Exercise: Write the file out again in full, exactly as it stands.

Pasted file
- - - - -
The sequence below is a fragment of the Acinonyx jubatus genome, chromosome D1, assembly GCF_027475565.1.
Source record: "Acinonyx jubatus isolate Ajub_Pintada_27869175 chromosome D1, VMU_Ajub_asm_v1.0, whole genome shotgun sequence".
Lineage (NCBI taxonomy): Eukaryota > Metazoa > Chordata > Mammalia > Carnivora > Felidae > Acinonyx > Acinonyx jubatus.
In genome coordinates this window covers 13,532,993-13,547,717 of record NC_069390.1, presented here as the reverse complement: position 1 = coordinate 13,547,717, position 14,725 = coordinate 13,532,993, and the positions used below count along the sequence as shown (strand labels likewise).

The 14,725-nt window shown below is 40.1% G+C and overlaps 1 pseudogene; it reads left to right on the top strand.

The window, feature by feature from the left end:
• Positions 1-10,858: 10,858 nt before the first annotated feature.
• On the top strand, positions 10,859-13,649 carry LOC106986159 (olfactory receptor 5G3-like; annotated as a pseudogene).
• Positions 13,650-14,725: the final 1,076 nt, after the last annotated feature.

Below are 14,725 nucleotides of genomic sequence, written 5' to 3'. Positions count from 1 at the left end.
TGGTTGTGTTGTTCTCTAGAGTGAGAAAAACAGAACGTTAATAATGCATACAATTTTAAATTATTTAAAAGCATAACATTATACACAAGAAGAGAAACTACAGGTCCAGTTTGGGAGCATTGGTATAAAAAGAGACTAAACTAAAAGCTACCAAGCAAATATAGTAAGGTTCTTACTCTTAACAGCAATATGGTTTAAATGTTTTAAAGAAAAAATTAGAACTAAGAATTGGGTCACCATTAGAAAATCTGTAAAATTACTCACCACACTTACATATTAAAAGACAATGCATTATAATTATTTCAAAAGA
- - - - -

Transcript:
The sequence below is a fragment of the Acinonyx jubatus genome, chromosome D1, assembly GCF_027475565.1.
Source record: "Acinonyx jubatus isolate Ajub_Pintada_27869175 chromosome D1, VMU_Ajub_asm_v1.0, whole genome shotgun sequence".
Lineage (NCBI taxonomy): Eukaryota > Metazoa > Chordata > Mammalia > Carnivora > Felidae > Acinonyx > Acinonyx jubatus.
In genome coordinates this window covers 13,532,993-13,547,717 of record NC_069390.1, presented here as the reverse complement: position 1 = coordinate 13,547,717, position 14,725 = coordinate 13,532,993, and the positions used below count along the sequence as shown (strand labels likewise).

The 14,725-nt window shown below is 40.1% G+C and overlaps 1 pseudogene; it reads left to right on the top strand.

The window, feature by feature from the left end:
• Positions 1-10,858: 10,858 nt before the first annotated feature.
• On the top strand, positions 10,859-13,649 carry LOC106986159 (olfactory receptor 5G3-like; annotated as a pseudogene).
• Positions 13,650-14,725: the final 1,076 nt, after the last annotated feature.

Below are 14,725 nucleotides of genomic sequence, written 5' to 3'. Positions count from 1 at the left end.
TGGTTGTGTTGTTCTCTAGAGTGAGAAAAACAGAACGTTAATAATGCATACAATTTTAAATTATTTAAAAGCATAACATTATACACAAGAAGAGAAACTACAGGTCCAGTTTGGGAGCATTGGTATAAAAAGAGACTAAACTAAAAGCTACCAAGCAAATATAGTAAGGTTCTTACTCTTAACAGCAATATGGTTTAAATGTTTTAAAGAAAAAATTAGAACTAAGAATTGGGTCACCATTAGAAAATCTGTAAAATTACTCACCACACTTACATATTAAAAGACAATGCATTATAATTATTTCAAAAGA